The two African boxers featuring on the Monte Carlo Boxing Bonanza bill next weekend are both in the shape of their lives, according to their trainers.
Ilunga “Junior” Makabu (15-1, 14 KOs), who hails from the Democratic Republic of Congo and is based in South Africa, fights unbeaten Ruben Angel Mino (20-0, 20 KOs) of Argentina.
Nkosinathi Joyi (24-2, 17 KOs), from the boxing heartland of South Africa’s Eastern Cape province, challenges for the vacant IBO light-flyweight title against Rey Loreto (17-13, 9 KOs) of the Philippines.
The fights are on the undercard of WBA and IBO middleweight champion Gennady Golovkin’s (28-0, 25 KOs) title defence against Osumanu Adama (22-3, 16 KOs) of Ghana.
According to Harold Volbrecht, Makabu’s trainer and a former two-time world title challenger, his protégé is comfortably three kilograms under the limit and ought to be perfect for next week’s weigh-in.
“We’ve had good camps before, but we’ve taken it to a new level for this show,” said Volbrecht. “Junior’s brother is a heavyweight and he has given us tremendous sparring. We’ve also done many rounds with [SA light-heavyweight] champion Johnny Muller. Junior is sharper than ever.”
Notwithstanding a succession of changes to opponents – Pawel Kolodziej and Nathan Cleverly both withdrew – Volbrecht has no issues with Makabu fighting Mino.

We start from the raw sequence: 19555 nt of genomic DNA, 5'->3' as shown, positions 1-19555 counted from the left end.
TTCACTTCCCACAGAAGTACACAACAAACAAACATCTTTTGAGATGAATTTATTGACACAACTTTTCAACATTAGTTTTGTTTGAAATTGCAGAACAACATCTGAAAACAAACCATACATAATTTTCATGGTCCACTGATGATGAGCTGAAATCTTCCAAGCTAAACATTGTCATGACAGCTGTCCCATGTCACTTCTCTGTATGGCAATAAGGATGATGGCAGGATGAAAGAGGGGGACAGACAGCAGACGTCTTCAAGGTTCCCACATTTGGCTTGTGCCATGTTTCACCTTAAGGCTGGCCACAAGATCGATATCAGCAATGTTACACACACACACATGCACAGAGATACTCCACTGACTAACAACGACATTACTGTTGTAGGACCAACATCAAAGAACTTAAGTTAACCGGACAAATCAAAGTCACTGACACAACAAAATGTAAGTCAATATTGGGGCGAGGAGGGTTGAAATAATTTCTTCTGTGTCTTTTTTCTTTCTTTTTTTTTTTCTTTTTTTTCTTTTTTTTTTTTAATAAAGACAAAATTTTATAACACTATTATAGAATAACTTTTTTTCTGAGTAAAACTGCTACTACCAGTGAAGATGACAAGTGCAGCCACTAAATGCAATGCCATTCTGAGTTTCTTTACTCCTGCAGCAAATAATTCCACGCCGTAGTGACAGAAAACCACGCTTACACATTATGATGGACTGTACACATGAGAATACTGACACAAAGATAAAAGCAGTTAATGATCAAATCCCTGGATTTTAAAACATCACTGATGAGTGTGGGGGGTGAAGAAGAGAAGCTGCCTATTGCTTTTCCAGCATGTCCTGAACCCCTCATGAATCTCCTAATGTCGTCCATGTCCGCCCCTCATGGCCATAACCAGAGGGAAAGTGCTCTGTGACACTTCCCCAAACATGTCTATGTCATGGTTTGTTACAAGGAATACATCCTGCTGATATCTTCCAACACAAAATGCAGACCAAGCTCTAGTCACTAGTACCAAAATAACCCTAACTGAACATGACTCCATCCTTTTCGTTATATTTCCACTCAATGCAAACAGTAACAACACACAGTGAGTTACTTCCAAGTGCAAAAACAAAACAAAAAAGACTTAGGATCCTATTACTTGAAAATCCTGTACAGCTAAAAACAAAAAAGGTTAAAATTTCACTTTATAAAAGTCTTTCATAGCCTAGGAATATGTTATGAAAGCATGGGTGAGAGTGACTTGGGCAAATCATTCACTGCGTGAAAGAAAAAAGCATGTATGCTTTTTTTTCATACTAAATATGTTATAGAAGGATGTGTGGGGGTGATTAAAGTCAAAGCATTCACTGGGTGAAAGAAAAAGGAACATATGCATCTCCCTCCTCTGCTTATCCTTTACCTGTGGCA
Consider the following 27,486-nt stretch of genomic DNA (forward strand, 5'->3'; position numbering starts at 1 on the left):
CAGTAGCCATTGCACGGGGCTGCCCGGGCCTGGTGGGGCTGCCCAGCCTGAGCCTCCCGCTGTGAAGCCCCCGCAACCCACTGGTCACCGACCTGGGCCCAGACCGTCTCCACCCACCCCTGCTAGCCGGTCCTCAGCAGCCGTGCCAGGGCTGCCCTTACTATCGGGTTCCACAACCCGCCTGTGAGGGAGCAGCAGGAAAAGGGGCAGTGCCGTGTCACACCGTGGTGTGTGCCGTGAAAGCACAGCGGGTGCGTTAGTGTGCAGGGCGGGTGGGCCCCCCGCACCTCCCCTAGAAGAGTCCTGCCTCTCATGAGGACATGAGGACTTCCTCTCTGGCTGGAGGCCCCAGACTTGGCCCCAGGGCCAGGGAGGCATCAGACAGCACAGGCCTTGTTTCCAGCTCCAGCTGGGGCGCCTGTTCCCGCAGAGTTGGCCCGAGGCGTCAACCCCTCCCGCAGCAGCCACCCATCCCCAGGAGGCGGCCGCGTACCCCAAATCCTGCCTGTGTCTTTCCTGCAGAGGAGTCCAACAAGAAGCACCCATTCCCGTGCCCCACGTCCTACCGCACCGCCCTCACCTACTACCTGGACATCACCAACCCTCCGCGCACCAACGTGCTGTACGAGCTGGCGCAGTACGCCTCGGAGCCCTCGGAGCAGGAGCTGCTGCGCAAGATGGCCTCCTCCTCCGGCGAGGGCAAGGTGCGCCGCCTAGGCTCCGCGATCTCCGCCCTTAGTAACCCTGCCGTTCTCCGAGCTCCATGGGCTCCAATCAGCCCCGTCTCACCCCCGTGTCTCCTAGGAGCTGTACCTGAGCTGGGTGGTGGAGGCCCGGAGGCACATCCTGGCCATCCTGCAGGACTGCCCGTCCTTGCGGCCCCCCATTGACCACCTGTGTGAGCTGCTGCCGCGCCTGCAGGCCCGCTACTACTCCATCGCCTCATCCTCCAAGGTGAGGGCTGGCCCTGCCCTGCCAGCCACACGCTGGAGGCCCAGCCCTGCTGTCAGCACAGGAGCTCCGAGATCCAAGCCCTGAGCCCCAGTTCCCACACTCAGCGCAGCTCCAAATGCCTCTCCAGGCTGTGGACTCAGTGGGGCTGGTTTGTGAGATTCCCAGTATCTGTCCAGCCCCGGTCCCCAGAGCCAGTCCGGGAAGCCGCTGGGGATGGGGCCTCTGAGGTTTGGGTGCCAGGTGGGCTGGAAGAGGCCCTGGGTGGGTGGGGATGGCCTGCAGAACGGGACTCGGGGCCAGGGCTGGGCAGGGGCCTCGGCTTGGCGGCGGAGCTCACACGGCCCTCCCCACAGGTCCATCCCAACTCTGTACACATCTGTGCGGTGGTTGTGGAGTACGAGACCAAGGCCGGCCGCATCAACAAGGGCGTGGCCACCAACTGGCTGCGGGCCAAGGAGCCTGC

“That’s just boxing. I don’t agree with fighters who make a big deal of such developments. You’re supposed to be professional. It’s like a doctor arriving for surgery and having to work on a gall bladder rather than an appendix. You roll up your sleeves and get on with it if you’re a pro. You must be prepared, no excuses.”
With Makabu on the brink of being installed as the number one contender in the WBA following current number one Kolodziej signing to challenge for the IBF belt, every fight is now tremendously important for the transplanted African.
“[Promoter] Rodney Berman is guiding him smartly. But it’s getting harder,” says Volbrecht. “This guy is just 26 but already has a fearsome reputation. Guys who get the call to fight aren’t ready, they’re not on the weight or whatever, but mostly they want nothing to do with him.
“The guy we’re fighting is an unbeaten puncher. On paper he looks good, but what matters is what he does in the ring. I expect Makabu to come hard.”
Joyi, one of the finest fighters to have emerged from South Africa in the past decade, recently switched trainers, joining Gert Strydom in Johannesburg. His Mdantsane home is 1000km (620 miles) away.
“He struggled the first week or so with the altitude, but he’s bang on the weight and looking excellent. We’re using top prospect Khanyiso Mbetye for sparring. He fights orthodox or southpaw and on the front or back foot. He gave Joyi a hard time initially, but Joyi now bosses him.”
Having studied footage of Loreto, Strydom says he sees an aggressive, come-forward fighter ideally suited to the former IBF champion’s style.
“He’ll be in Nkosinathi’s face and that’s what we want. Once he feels the power, I expect he’ll run before Nkosinathi catches him in about round seven or eight. This kid is one of the hardest hitters around. It’s phenomenal how he generates such power for such a small man.”
Joyi has even taken to sleeping in the gym, ensuring he has no distractions ahead of his title bout.
Both camps leave for Monte Carlo on Sunday.
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